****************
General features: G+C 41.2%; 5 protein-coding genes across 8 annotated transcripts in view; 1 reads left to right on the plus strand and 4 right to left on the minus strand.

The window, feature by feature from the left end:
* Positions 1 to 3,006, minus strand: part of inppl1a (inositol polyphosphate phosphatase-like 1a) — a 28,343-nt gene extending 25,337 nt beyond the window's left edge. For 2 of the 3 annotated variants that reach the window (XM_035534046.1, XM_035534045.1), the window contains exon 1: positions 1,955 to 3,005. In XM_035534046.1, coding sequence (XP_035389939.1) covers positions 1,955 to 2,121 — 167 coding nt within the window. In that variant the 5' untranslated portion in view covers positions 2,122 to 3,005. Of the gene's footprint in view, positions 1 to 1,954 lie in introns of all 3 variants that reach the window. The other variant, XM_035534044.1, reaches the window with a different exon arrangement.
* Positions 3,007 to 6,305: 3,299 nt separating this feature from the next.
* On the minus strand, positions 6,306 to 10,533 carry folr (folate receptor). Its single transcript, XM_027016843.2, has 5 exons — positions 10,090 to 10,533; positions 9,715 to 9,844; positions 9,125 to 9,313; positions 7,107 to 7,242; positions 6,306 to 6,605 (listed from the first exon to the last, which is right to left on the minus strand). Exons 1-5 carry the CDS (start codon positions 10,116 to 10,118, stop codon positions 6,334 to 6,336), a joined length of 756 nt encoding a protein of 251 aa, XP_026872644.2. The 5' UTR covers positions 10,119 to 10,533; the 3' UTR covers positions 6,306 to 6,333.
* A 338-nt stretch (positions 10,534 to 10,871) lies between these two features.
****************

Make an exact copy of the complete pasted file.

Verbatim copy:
General features: G+C 41.2%; 5 protein-coding genes across 8 annotated transcripts in view; 1 reads left to right on the plus strand and 4 right to left on the minus strand.

The window, feature by feature from the left end:
* Positions 1 to 3,006, minus strand: part of inppl1a (inositol polyphosphate phosphatase-like 1a) — a 28,343-nt gene extending 25,337 nt beyond the window's left edge. For 2 of the 3 annotated variants that reach the window (XM_035534046.1, XM_035534045.1), the window contains exon 1: positions 1,955 to 3,005. In XM_035534046.1, coding sequence (XP_035389939.1) covers positions 1,955 to 2,121 — 167 coding nt within the window. In that variant the 5' untranslated portion in view covers positions 2,122 to 3,005. Of the gene's footprint in view, positions 1 to 1,954 lie in introns of all 3 variants that reach the window. The other variant, XM_035534044.1, reaches the window with a different exon arrangement.
* Positions 3,007 to 6,305: 3,299 nt separating this feature from the next.
* On the minus strand, positions 6,306 to 10,533 carry folr (folate receptor). Its single transcript, XM_027016843.2, has 5 exons — positions 10,090 to 10,533; positions 9,715 to 9,844; positions 9,125 to 9,313; positions 7,107 to 7,242; positions 6,306 to 6,605 (listed from the first exon to the last, which is right to left on the minus strand). Exons 1-5 carry the CDS (start codon positions 10,116 to 10,118, stop codon positions 6,334 to 6,336), a joined length of 756 nt encoding a protein of 251 aa, XP_026872644.2. The 5' UTR covers positions 10,119 to 10,533; the 3' UTR covers positions 6,306 to 6,333.
* A 338-nt stretch (positions 10,534 to 10,871) lies between these two features.